Prepare For Active Shooters – National Safety Month 2017

June is National Safety Month, and Stonehouse Signs, as a founding member of the National Safety Council (NSC,) encourages all employers and employees to participate by discussing the weekly safety topics the NSC has chosen to highlight. This week’s topic is Prepare For Active Shooters. Businesses and other organizations are welcome to use this article as a conversation tool to spur an important safety discussion with their employees.

Look for weekly articles from Stonehouse Signs highlighting the National Safety Month weekly topics, or follow us on FacebookLinkedIn, Twitter and Google + for National Safety Month tips all month long.

Stonehouse Signs National Safety Month 2017For week three of National Safety Month, we’re exploring a new topic that is sadly becoming more common, but can also be difficult for many people to think or talk about – active shooter incidents.

The FBI defines an active shooter as “an individual actively engaged in killing or attempting to kill people in a populated area.” According to a recent FBI study, which also notably is the first federal study on active shooters, between 2000 and 2013, there were 160 active shooter incidents. Over 80 percent of these incidents occurred in a workplace – a business, school, government site or health care facility. What’s more, these incidents are on the rise. On average there were 6.4 incidents per year from 2000 – 2006, but that increased to an average 16.4 incidents per year from 2007 – 2013.

As a result of the study and the increase in active shooter incidents, the FBI encourages all workplaces to take the following steps to ensure the safety of their facility and workers:

  • Conduct regular safety and security audits of your workplace
  • Develop an emergency plan in the event of active shooter incidents or other acts of workplace violence
  • Hold active shooter training exercises
  • Train workers on the risk factors that lead to workplace violence for early mitigation 
  • Train workers on how to respond if an act of workplace violence were to occur

To develop workplace training on how to respond to active shooter incidents, the National Safety Council recommends you implement the “run, hide, fight” strategy:

  • Run – the first response during an incident should be to get yourself to safety. Workers should learn to be aware of their surroundings, including noting exits and exit routes, and immediately leave the area when an incident occurs if it is safe for them to do so. Workers should be trained to leave all belongings behind, and to call 911 with information such as the shooter’s description, location, weapons, and number of victims once they are at safe location.  
  • Hide – if leaving the scene isn’t an option, train workers to locate an ideal hiding space. An ideal space would be one where you are not visible, and where evacuation is still an option should the situation change. Also train workers on how to lock/block doors, windows or other entry points, and to silence electronic devices.
  • Fight – this is the last resort option only to be used if workers cannot run or hide. The fight option involves training workers on the best method to incapacitate a shooter – keep moving and be distracting. This could include using available items as weapons, throwing items at the shooter, yelling/waving to distract them, and more.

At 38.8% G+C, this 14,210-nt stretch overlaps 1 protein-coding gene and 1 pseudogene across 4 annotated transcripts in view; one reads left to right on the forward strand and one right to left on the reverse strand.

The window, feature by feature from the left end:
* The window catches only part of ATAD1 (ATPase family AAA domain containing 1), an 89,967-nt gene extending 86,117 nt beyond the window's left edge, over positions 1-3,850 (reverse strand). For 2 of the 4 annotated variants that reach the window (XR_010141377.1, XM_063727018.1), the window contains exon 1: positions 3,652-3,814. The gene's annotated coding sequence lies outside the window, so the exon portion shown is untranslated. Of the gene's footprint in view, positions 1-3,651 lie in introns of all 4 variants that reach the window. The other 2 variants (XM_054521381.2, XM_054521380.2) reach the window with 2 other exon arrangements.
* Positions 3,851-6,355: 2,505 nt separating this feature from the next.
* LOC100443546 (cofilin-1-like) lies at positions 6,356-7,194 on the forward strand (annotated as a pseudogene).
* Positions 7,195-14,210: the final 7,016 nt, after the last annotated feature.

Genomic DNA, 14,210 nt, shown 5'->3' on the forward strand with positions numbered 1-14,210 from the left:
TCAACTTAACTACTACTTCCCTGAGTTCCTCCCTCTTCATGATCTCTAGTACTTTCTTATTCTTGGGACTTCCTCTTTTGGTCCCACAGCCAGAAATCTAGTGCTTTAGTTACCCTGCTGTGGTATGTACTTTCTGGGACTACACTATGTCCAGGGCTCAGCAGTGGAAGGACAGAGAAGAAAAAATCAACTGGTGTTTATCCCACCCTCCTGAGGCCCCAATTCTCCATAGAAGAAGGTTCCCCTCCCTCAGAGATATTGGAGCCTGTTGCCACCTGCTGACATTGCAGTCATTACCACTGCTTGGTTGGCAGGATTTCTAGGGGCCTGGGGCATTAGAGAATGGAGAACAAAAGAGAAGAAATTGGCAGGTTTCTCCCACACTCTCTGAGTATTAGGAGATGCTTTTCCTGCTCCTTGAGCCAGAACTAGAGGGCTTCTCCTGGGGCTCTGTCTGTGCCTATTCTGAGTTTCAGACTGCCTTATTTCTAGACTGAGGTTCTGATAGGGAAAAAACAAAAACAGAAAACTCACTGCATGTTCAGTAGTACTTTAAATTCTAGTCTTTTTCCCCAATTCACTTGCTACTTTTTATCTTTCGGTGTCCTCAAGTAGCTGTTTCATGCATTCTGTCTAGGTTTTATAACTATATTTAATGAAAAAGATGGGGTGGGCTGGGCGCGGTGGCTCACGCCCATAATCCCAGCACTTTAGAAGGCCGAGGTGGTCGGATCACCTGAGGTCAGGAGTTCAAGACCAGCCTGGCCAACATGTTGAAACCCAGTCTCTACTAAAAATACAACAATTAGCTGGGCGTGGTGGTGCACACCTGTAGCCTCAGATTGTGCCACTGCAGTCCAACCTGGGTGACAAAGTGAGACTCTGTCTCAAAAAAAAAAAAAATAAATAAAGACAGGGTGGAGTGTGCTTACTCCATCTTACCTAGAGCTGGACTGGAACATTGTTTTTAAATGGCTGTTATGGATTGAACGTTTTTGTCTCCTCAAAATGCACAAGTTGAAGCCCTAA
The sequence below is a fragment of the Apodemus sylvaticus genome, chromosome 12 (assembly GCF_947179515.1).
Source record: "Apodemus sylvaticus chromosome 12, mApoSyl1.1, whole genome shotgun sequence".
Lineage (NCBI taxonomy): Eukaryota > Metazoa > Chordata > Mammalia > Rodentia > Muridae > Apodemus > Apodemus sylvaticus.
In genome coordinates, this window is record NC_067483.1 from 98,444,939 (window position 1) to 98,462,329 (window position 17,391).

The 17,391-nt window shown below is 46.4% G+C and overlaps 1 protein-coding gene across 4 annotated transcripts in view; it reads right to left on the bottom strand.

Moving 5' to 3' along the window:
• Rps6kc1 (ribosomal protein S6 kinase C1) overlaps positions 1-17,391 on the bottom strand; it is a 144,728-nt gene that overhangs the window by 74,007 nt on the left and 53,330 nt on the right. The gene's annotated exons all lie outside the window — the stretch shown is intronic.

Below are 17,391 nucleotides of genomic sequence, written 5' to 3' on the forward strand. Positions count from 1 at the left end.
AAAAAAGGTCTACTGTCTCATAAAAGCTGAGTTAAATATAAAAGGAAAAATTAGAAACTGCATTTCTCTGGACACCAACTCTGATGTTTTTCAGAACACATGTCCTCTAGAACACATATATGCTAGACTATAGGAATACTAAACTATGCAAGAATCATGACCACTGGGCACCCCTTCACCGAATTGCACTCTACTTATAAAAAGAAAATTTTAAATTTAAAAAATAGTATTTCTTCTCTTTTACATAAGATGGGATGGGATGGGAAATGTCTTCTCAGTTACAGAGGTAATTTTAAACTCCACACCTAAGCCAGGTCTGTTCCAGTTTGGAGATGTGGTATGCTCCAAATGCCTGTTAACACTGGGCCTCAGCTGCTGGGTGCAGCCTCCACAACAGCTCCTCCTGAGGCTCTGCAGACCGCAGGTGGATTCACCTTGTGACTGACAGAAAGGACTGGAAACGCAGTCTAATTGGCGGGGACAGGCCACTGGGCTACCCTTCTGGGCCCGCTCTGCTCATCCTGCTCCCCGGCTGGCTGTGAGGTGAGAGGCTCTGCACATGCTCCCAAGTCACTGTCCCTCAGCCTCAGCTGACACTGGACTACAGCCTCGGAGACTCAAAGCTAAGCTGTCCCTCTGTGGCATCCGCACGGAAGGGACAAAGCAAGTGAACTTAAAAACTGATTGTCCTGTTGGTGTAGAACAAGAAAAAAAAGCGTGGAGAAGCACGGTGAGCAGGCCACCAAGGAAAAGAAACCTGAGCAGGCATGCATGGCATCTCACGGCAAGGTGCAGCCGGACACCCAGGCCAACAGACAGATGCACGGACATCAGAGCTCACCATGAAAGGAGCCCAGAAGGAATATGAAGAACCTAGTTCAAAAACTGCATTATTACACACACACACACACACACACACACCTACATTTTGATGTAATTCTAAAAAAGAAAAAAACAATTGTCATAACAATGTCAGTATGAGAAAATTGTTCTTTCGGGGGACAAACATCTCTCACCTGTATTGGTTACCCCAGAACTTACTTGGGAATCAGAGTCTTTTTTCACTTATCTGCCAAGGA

It is also advantageous for workplaces to review the potential indicators of workplace violence with employees to help prevent incidents before they start. Train workers to recognize these signs, and be sure to implement a reporting process and management procedures for all reports:

  • Sudden change in job performance or overall behavior while at work
  • Emotional outbursts – crying, temper tantrums, swearing, yelling, mood swings, etc.
  • Signs of social isolation or depression, including suicidal comments
  • Constant complaints about unfair treatment
  • Negative reactions to feedback or criticism, including refusal to address job performance issues
  • Negative reactions to changes in the workplace or their job responsibilities
  • Using disrespectful or loaded language
  • Disrespecting authority figures
  • Holding grudges
  • Paranoia
  • Drug or alcohol use
  • Chronic lateness or tardiness, or chronic violation of company policies

Also keep in mind when training employees on difficult topics such as active shooters to be extremely sensitive to their needs. The training is important, but so is maintaining a safe and comfortable work environment for your employees. If possible, you may want to offer different training options (such as in person, online, group, one-on-one, etc.) and also encourage employees to speak up if they have any concerns before or during training.

We hope our tips will help your workplace be better prepared for active shooter emergencies. Join Stonehouse Signs next week as we discuss National Safety Month’s Week Four Topic, “Don’t Just Sit There,” focused on ergonomics.  

Since its founding in 1863, Stonehouse Signs has produced high-quality visual communications solutions for various industries and the government. The company specializes in custom products for safety, information and accident prevention, and manufactures a full line of safety signs and facility signssafety tags, vinyl safety decals, and custom magnetic whiteboards designed for extended outdoor life, harsh environments and demanding applications. For more information contact Stonehouse Signs today.

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